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LOS ANGELES HERALD.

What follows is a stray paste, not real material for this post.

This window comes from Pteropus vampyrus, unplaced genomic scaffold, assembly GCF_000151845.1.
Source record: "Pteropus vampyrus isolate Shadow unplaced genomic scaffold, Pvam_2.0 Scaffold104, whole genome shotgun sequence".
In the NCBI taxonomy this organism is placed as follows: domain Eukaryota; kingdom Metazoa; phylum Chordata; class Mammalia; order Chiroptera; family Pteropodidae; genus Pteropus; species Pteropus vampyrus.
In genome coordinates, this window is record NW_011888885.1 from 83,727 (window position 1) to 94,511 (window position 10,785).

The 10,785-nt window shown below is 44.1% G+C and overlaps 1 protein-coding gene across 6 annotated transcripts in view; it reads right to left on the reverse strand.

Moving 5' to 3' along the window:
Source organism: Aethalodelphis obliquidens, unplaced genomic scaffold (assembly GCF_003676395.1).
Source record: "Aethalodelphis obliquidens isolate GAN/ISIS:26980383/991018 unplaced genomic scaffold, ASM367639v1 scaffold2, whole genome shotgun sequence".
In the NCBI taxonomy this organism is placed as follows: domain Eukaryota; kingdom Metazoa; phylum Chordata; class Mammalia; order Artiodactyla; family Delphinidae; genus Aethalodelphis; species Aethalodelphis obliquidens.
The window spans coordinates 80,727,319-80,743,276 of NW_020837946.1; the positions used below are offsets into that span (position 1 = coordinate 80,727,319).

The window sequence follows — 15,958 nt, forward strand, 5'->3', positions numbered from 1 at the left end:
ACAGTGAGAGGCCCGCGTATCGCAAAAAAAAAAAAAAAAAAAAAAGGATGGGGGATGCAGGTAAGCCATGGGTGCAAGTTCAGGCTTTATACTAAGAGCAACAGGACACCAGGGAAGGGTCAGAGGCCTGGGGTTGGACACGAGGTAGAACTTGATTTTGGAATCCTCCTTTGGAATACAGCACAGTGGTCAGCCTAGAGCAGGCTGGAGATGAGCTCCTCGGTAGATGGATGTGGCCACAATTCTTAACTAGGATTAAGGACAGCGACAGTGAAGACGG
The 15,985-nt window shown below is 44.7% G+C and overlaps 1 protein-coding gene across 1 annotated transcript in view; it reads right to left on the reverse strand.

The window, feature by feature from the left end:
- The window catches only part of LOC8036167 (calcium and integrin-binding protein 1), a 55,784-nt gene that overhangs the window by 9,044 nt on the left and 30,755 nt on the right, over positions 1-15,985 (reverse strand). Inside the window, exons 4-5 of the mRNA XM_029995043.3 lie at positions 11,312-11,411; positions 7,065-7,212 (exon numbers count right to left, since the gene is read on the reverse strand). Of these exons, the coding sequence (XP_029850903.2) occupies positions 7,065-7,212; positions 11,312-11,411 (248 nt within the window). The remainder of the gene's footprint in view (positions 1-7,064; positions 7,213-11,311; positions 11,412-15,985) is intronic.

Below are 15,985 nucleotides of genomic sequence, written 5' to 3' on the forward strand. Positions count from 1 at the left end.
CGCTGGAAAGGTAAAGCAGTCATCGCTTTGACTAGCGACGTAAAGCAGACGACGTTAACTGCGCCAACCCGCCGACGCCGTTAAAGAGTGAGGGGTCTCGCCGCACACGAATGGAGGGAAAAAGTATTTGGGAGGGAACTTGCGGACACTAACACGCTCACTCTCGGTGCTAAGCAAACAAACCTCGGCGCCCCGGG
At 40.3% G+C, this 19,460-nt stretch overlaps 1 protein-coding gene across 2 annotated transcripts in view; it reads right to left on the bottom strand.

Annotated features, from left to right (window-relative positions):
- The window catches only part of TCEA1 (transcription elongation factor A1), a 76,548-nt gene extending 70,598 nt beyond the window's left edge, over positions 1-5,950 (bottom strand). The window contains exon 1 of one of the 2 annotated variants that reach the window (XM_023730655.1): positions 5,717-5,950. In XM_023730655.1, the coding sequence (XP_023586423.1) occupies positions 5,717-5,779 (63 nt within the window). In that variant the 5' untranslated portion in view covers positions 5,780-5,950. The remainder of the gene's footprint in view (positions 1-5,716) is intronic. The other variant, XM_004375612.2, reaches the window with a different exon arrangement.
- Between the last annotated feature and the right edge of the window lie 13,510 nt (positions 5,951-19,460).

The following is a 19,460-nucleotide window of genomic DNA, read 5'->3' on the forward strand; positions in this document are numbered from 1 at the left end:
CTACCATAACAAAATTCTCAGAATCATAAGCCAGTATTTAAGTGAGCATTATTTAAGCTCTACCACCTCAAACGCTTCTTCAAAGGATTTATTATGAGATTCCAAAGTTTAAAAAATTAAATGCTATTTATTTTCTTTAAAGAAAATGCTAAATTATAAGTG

VOL. 37.—N0. 58 FITTED OUT FOR WAR The Cruiser Sau Francisco Ready to Sail. Fully Equipped for an Active Cruise. Her Destination is the Scene of the Present Unpleasantness. While Chile In Temporizing with the United States She I* Preparing for War-Tin Situation Serious. Avoclatcd Proas Dispatches. San Francisco, Dec. 10. — The Chron icle will cay tomorrow: The cruiaer San Francisco ia lying at Mare island, ready to sail at a moment's notice, as soon as orders are received from Wash ington, and these are expected to arrive at any moment. The vessel has been provisioned and equipped with arms and ammunition to tho fullest ca pacity. • These extreme preparations about Bettlo where the cruiser is going. Her provisions are suf ficient to last for many months, even if unable to obtain supplies from shore. There is no country in tho world at present from which any difficulties in obtaining fresh provisions might be ex pected, except in Chile. The additional fact that the cruiser is carrying all the powder and ball possible, shows conclu sively that it is to leave for its destina tion with every preparation for war. CHILEAN ADVICKS. The Inquiry Into the Italtlmore Affair Nearly Completed. Nbw York, Dec. 15.—The Herald's Valparaiso cable says: I have semi official information that Judge of Crimes Foster will conclude his inquiry into the Baltimore affair this week, and his re port will form the subject of considera tion by the government immediately after President Montt assumes office, December 20th. Judge Foster today handed in a report in the case of Pat rick Shields, an Irish fireman of the American vessel Keweenaw, who, it is alleged, was brutally treated by the Valparaiso police. The report goes to the procurator fiecal for an opinion be fore the judge pronounces judgment in tho case. Balmaceda's minister of war, Vel asquet, was released on bail today for appearance before the court when re quired. This disposition of his case would seem to remove the existence of any good reason why the refugees at the American legation should not be sur rendered on the same terms. The procurator, it is alleged, has found a document empowering Frank Egan, son of Minister Egan, to act with full authority 83 attorney for the North and South American Construction com pany. The document is witnessed by Notary Woll, and was tiled in the King's county* New York, clerk's oflice, on June 9,1891. This is the same com pany whose transactions have antago nized Chileans generally against all American interests. An army of locusts from Argentine is invading the district of Minniac, on the southern frontier of Chile. The notorious Baron De Cariviere has left Bolivia for California, to push a mining scheme. PREPARING FOR WAR. Why Chile Delay* Her Response to the United States. New York, Dec. 10.—The Herald's Washington special says: From talk in the department yesterday, it appears that information has been received from good authorities in and about Chile, that the Chileans are delaying their response to our demand for information concerning the Valparaiso incident, for tho pirpase of g.iining time in which to prepare for war with this country. The opinion was freely ad vanced that President Harrison would in all likelihood take measures to checkmate Chile in this matter by send ing a special message to congress within the next two weeks, reciting the fact that an explanation and reparation had been demanded of Chile and proclaiming the necessity of informing Chile that this country would resort to extreme measurer if the desired re sponse is further delayed beyond a rea sonable aud specified time. The wisdom of this course, it is argued, would be apparent, because it would take the Chileans short-handed and would prevent them from taking possession of their best battleship, the Captain Pratt. This vessel is now build ing in France, and cannot be finished in less than two months or more. If in the meanwhile President Harrison and con gress should cause a declaration of war by the United Stales against Chile, it would prevent France from delivering tho Captain Pratt to Chile, and would leave New York and our other Atlantic cities free'from the danger of bombard ment by that vessel. CHILE'S REPLY. Surprising; Character of America's Ac tion on the Valparaiso Affair. London, Dec. 16. —The Times corres pondent in Paris sends to his paper a column dispatch giving the text of Chile's reply to President Harrison's message. In commenting upon the "Surprising character of America's ac tion," tho correspondent says: "Tho violence of President Harrison's mes sage would be repugnant to Euro pean ideas, even if they only affected Chile. If, However, the Americans went to war for a sailors' quarrel, Eu rope might witness a spectacle so singu lar that it would relieve the monotony of the present times. America having refused to sign the treaty against pri vateering, Chile will be entitled to equip her entire mercantile marine, even American built vessels, as privat eers. Happily this is a mere hypothe sis. President Harrison's message ia merely a rhetorical display." IHacuaaiuu Declined. • Rome, Dec. 16.—When Bignor Imbri . ana interpellation on Italy's relations with the United States came up in the chamber of deputies today, the cham ber, on demand of Premier Rudini, de clined to discuss the matter. THE FOPE'S AIAI. He Desires to Conciliate Chnrch and State In France. Romk, Dec. 10. —Temps prints an ac count of an interview with the pope on the French ecclesiastical question. Ac cording to this account, the pope said his aim was to encourage conciliation and he would have been better pleased if the letter of archbishop of Aix had been an isolated manifestation of opin ion. He was much affected by the at tacks made upon the French pil grims in Rome, and pained to learn that the pilgrimages of French Catholics were stopped by ministeral order. The French government, he thought, erred in prosecuting the arch bishop of Aix. Minister Fallieres ought simply to have written a trenchant re ply. The prosecution of the archbishop, instead of promoting peace between state and church, tended to cause en mity. Death of a Spaulsh Citizen. Santa Fe, N. M., Dec. 10.—Hon. P. J. Jermillo, who was a member of the ter ritorial constitutional convention and several years a legislator, died today. He was an influential and wealthy Span iard, and famous as a champion of the American public school. Culima's Activity. City ok Mexico, Dec. 10.—There was a fresh eruption of Colima volcano to day, accompanied by a violent shaking of the surrounding country. A number of houses collapsed. Slight earthquake shocks were felt in Jalisco and Aca pulco. AFRICAN SLAVE TRADE. HORRORS OF THK TKAFFIC IN • HUMAN CHATTELS. Terrible Tales of Cruelties Related by Missionaries in the Dark Continent— The Bodies of Murdered Captives~Fod to Hyenas. Cologne, Dec. 10. —At a meeting of the African society here, today, Canon Kespes read extracta from the diaries of African missionaries, which told of re volting cruelty in connection with slave-hunting in the neighborhood of Lake Tanganyika. One of the state ments read was as follows: "The notorious slave-hunter, Maka tubo, brought back 2000 natives as the result of his last expedition to Karema. The wretched people were chained in batches of a score.. They were like living skeletons. While the caravan was traversing the Kirando country, where there was famine, the marchiDg slaves were obliged, through hunger, to dig up and eat roots which animals refused to eat. Hundreds died of hunger, fever or dysentery. A large number of women and children, whose weakness impeded the march, weie drowned. Laggards through illness were killed with cudgels at the rrate of ten to fifty daily. At night they were sheltered in roofless huts, while goats taken along were kept in covered stables. Every morning the bodies of those who died during the night were dragged out and thrown to the hyenas which followed the camp. Many poor creatures were covered with burns and sores as the result of punish ment inflicted." Similar accounts are given of cruelty practiced by other slave-hunters. The missionaries ransom salves, plac ing the sick in the hospital whenever possible. HANGED HIMSELF. A Itroken Down Hank President Com mits Suicide. Grand Rapids, Mich., Dec. 10.— Hen ry Marshall Kingman, until recently vice-president and cashier of the First National bank of Chicago, committed suicide here today by hanging. He was compelled eighteen months ago to give up business on account of ill health, going to <Vlma, Mich, for treatment. In September last a friend frustrated his attempt to cut his throat with a razor. Recently he had been, living here with his cousin, Mrs. Fran Chapin. His remains will be taken to Dubuque, lowa, for interment, the deceased hav ing been born there. It is thought his brain was affected by his disease, nerv ous prostration. IT LOOKS SUSPICIOUS. Driver Creighton Suspected of Standing In With His Robbers. Chicago, Dec. 10.—Today brought only faint clues to the perpetrators of last night's sensational mail robbery. The booty ia now estimated at $2500. An interesting statement is made by a woman who was attending a wake in a house on a corner of the alley where the robbery was committed. She says she saw the mail wagon turn into the alley, but saw no robbers. The inference is that Driver Creighton went into the alley of his own accord. The police ac cept this as evidence that Creighton was not altogether ignoraut of the am bush. The River Congress. Kansas City, Dec. 10.—Governor Thayer called the river congress to order at 10:30 this morning. The report of the committeo on rules and order of business was presented aud adopted without debate. W. F. Switzer aud Mr. Berlin of Missouri addressed the con vention. After a number of spirited addresses the report of the committee on resolu tions was read. It demands an appro priation of $0,000,000 a year for the Missouri and $7,000,000 a year for Miss issippi river improvements. It was adopted after some discussion. Methodism Suppreaeed In Vienna. » Vienna, Dec. 16.—The magistracy of this city, at the instance of tbe public prosecutor, have issued a decree com manding the closing of the Methodist church here; also prohibiting Pastor Roesch from preaching anywhere in the city, on the ground that his "Method istic" denunciation of the masses as "blasphemous fables and dangerous con ceits," is an insult against tbe Catholic religion, which is recognized by the state. THURSDAY MORNING. DECEMBER 17, 1891.—TEN PAGES OLD SLEUTH LAWSON New Evidence Unearthed in the Ivett Case. August Olsen May Yet Be Con victed of the Crime. A Ventura Editor Thumped by an Irate Minion of the Law. President Harrison Expected to Com mute the Sentence of the Indians Awaiting Death In the Los Angeles .(all. Associated Preßs Dispatches. Merced, Cal., Dec. 10.—It has just leaked out that the grand jury which adjourned last week until January ISth, has been investigating the Ivett murder case. While it is not positively known what evidence has been introduced be fore the jury, it is rumored that it iB of a sensational character. A detective at tached to Lawson'a agency, and Lawson himself, have for months been working on the case, and it is alleged that tbe evidence they have unearthed is con clusive and corroborative of the eircutn stantial'evidence introduced at the fa mous Olsen trial, which took place here last April. It is alleged that on the night, of the murder, Olsen went to the room of an intimate of a house of ill fame at La Grange at 2 a. m., and after washing the blood off his bands and face, changed his shirt; then remained in the house until about daybreak ; then crossed the river to his mother's home. Through strategy the woman was induced to tell what she knew about the matter to two confi dential friendß. With a slight clue of what became of Olaen's shirt, Lawson's agents removed an outhouse in the rear of the house in La Grange last week, and on clearing out the excavation, the shirt was found at the bottom of the hole. The shirt had blood on it. Further dis closures are expected, as it is rumored that Lawson has further evidence, and that warranta are out for the co-con spirators who, it is alleged, with Olsen conspired to kill Ivett. AN EDITOR THUMPED.] Dr. Bowers Assaulted at Ventura by a. Deputy Sheriff. Vkutura, Dec. 10.—This morning while the editor of the Daily Observer was in his office, writing at his table, Charles L. Waaon, a deputy sheriff of this county, came in, closing the door and using insulting language. Dr. Bow era ordered him out, still remuininc 6eated at the table, with his back ana aide turned to Wason. While in this position, the latter struck him with all his force, knocking him forward on the table, and follow ing it with half a dozen severe blowa. As soon aa Bowers could recover himself Waaon retreated through the front door and made tracks for the court house. The people are in dignant over the assault, and Dr. Bowers has been visited by scores in his oflice today. Wason's ire had been aroußed by criticisms of Observer on the waste of tbe people's money about the court house, but the paper had made no personal attack ou him, Wa son is a stout man and weighs 200 pounds. Dr. Bowers is also a muscular man and fearless, and though twice Wasson's age, could easily cope with him. Sympathy is decidedly with the editor. WILL NOT HANG. The President Will Commute the Sen- tence of the Yuma Murderers. Yuma, Ariz., Dac. 10.—A telegram has been received here from Col. George Christ, now in Washington, Baying lie had seen President Harrison and felt sure the sentence of the Yuma Indians would be commuted from death penalty to imprisonment. The Indians, three in number, were convicted in the United States court of Southern California, hav ing murdered a medicine man of their tribe last December. Petitions were Bent to the president asking commuta tion of their sentence and signed by prominent citizens. [The Indians above referred to are the ones now awaiting the inflction of the death penalty iv the Los Angeles county jail on the 14th prox.—Ed.] MRS. WARD'S DILEMMA. A Christian Science Healer Held Re sponsible for a Young Man's Death. San Bernardino, Dec. 16.—George Lord, Jr., died of brain fever. He waß sick about ten days. Mrs. George Ward, a Christian scientist, was em ployed aa a nurse. A doctor was called laßt Wednesday. He made three visits that day and was informed that night that he need not come again. Mrs. Ward took charge of the patient and treated him, and would not allow his aged father and mother to see him. The coroner's jury held Mrs. Ward responsi ble for Lord's death, and Distiict Attor ney Fording will file a complaint against her, charging her with manslaughter. The Native Sons, of which organization he was a member, will employ tbe best counsel obtainable to prosecute the caße. HELD UP THE DEALER. A Faro Hank Robbed by a Masked Man at Marysvlile. Mahysvillk, Cal., Dec.l6.—This even ing about 0 o'clock a man wearing a handkerchief over his face went into 0. Banion'a faro room and presented a pis tol at the head of the dealer, and warning the two other occupants of the room not to move, demanded all the money in the drawer in the table. It was passed out to him and the man backed out, and hastily moving down stairs was lost sight of. His identity ia shrouded in mystery. He obtained $275. STEAMBOAT TIE-CP. Commerce on I'ujet Sound Paralyzed by a Back-Actlon tfoycutt. Seattle, Dec. 16.—The steamboat tie-up which has paralyzed the com merce of the sound for the past forty eight hours, came to an end tonight. The boycott declared on Captain Mc- Alpine by the Marine Engineers' association, who were in turn boycotted by the Pilot and Captains'association, was declared temporarily off this after noon by a joint committee meeting of the two associations. Word was at once sent to boat owners, and tonight all the boats are running. The loss to the transportation companies will run into thousands. SNOW BOUND TOURISTS. Santa Fe Trains Tied Up in New Mexico. A Terrible Snowstorm. Santa Fe, Dec. 10.—All the through trains on the Santa Fe route have been tied up at various points between Las Vegas and Raton tunnel for the past four days, owing to the worst enow blockade known in years. The snow is two to four feet deep on the level, and drifted badly. Hundreds of Pacific coast and east-bound passengers are in the blockade. Trains began moving to night. It is believed they will now get through without further delay. Raton, Dec. 16. —The heaviest snow storm ever known in this section, ac companied by a tierce gale, has raged since Monday morning. It is drifted as high as thirty-five feet. Railroad traffic has been suspended for twenty-four hours past, anil all the roads are block aded. ISlissburg is completely isolated. The wires are down and the tracks are covered with three feet of snow. Cattle will suffer severely. Prospects tonight are good for a cessation of the storm. The Itruner Indictments Quashed. San Francisco, Dec. 15.—The supreme court today served Judge Wallace with a writ of prohibition, directing the judge not to proceed with the trial oi the in dictments against Elwood Bruner. Judge Wallace made an order declaring the two indictments against Bruner quashed and his bondsmen exonerated. STRIKERS SUCCESSFUL. ATL ANTIC AND PACIFIC TRAINS AGAIN MOVING. The Telegraphers Granted their Demands. No Important Developments in the Southern Pacific Strike—A Tie Up of the Texas Pacific Threatened. Albuquerque, N. M., Dec. 16.—The Atlantic and Pacific railroad company have conceded all the striking operators' demands. The following order, addressed to Su perintendent Gable, of the Atlantic and pacific, was issued by President Manve!, of the Santa F6, at noon today: "Sign and accept schedule presented by operators and dispatchers, namely : Operators, JBO per month, twelve hours' work and ext.'a; dispatchers, $150 for eight hours' work, and chief dispatch ers, $175 per month and no trick work." The schedule was signed at 4 o'clock, and at 4:05 trains began to move on the Atlantic and Pacific. The tele graphers claim to have secured every concession demanded. SOUTHERN PACIFIC STRIKERS. San Francisco, Dec. 16. —There were no developments in the railroad tele graphers' strike this morning, beyond the fact that one man left his station at Spadra, Les Angeles county. General Manager Towne of the Southern Pacific states that of two men who struck on the Salt Lake division one has been re instated at his own application. Towne says all the men who make application and agree to conform to the rules of the company, will be taken back. A URCI'I.AK TO OPERATORS. PoßtKßfb, Dec. 10.—It is underetood that a message has been Bent to all the operators of the Southern Pacilic com pany's lines in Oregon by the officers of the order of Railroad Telegraphers, to the effect that operators who do not join tbe order of Railway Telegraphers will not be taken care of when the present trouble is settled, and that operators who will go out will be taken care of by the order and put back in their places. THE TEXAS PACIFIC THREATENED, Denver, Col., Dec. 16. —A telegram re ceived here from Albuquerque, N. M., this morning, says the Texas Pacific op erators held a meeting here late last night and decided to quit work at mid night tonight unlesß the demands of the Southern Pacific operators were granted before that hour. This decision will af fect the entire Texas system. The order of Railway Telegraphers in this city called a meeting for tonight for the pur pose of taking some action regarding the Southern Pacific strike. MOTHER SEALS SLAUGHTERED. Wanton Destruction of Seal Life at the l'rlbylov Islands. San Francisco, Dec. 10 —Ounalaska adviceß to December sth were received here by the revenue cutter Rush, which returned yesterday from Bering sea. The advices state that with the depart ure of the seals aouthward, an opportu nity was given of inspecting the rooker ies at the' seal islands, and that more than ten thousand were found dead, ap parently from starvation. The indis criminate slaughter of seals, without re gard to sex, it ia contended, deprived the young seals of their dams and their natural sustenance. Inquiry at the Pribylov islands disclosed the fact that no vessel, other than passing whalers, had been sighted since the departure ot the Rush in September, and it is thought the report of intended raids by seal poachers was unfounded, or else that the latter thought better of the project and gave it up. La Grippe Subsiding;. Hollister, Cal., Dec. 10.—The grippe epidemic is rapidly subsiding. The dis ease haa appeared here in a very mild form. The report that 400 cases occured here within the last two days, is un true. The Wealth of Oregon. Salem, Ore., Dec. 16.—The total value of the taxable property of the state, as returned by the county assessors, is $126,000,000. Good values in Fine Tailoi ing a Perfect Fit, and a large New Stock at 125 W. Third street. H. A. Getz. The Union League club has endorsed the Agnes Booth cigar. Mad as a wet Hen. That's What We are and we Want you all to know it. W r e've got our Reasons too. We're going to discharge Every Suit and Overcoat in Our Stock. W r e don't like the Way Some of Them acted this Past Week, So out they go, Every one, Boys and all. We won't Keep urn. So if you want any of them come quick. We're going to fire urn, won't Have anything more to Do with urn; only wrap them up in Bundles and let You take them away. They have Lost their Job and will suit you to a T. Sew Golden Eagle Clotif low, ADLER & FRANK, Props. ED. B. WEBSTER, Manager." UNDER NEW U. S. HOTEL, OOR. MAIN AND REQUENA STS. SOME PEOPLE shop all over the city to find furniture at low prices, and then learn that many days have been wasted by not coming direct to us, where from the largest assortment can be selected the most durable furniture at prices that many retailers pay for their small supplies. We are now showing an exceedingly line line of furniture: curtains portieres as well as a charming selection of CARPETS MAT TINGS and, in fact, all kiuds of floor coverings. Do you need any rugs? We have a large line of exquisite \ DAG H EST A N \ T>.TTr|n SMYRNA ( -M|\ FUR AND ( || ISTAKHR ) AtIUWJ and we will be glad to have you inspect our stock. BAILEY & BAEKEE BEOS., 326-330 South Main Street. , . .■ -■— asaaßg ."■■■»"■ — 1 ' . ■ ■ r— SOME OF THE REASONS WHY The Mutual Life Insurance Compaov OF NEW YORK IS THE BEST LIFE INSURANCE COMPANY IN THE WORLD: Because it ia the OLDEST active Life Insurance Company in the UNITED STATES and has done the moat good. It ia the LARGEST, STRONGEST and BEST company in THE WORLD. Iv assets exceeding one hundred and fifty millions of dollars. It has paid in dividends alone over eighty-five millions of dollars; an ainoruit greater than the total dividends of the next two largest companies in the world. It has paid more Cash surrender values to its retiring members than any other company. Its total payments to policy holders exceed the combined payments of the next two largest companies in the world. It has more Insurance in force in the United States than any other company, and has more policies in force in the State of California than the next two largest companies. It has shown actual results of profits on policies already paid and on contracts now in force that have never been equalled by any other company in the world. From organization to January 1, 1891, it has paid back in cash to its members and now holds securely invested for future payment $461,370,159, OVER SIXTY TWO MILLIONS OF DOLLARS MORE than ever received from them, besidei paying all taxes and expenses for the past forty-eight years. A record not even remotely approached by any other company. It issues every legitimate contract connected with human life and its policies are the moat liberal and profitable known to underwriting. For rates or description of the company's bonds, consols, and investment secur ities, or life and endowment policies, address, giving date of birth, Southern Department, Pacific Coast Agency, Lob Anobles, Calif., 214 South Broad way. Telephone 88. ALBERT D THOMAS, Manager. DOBTNBON A VETTER, Local FIVE CENTS-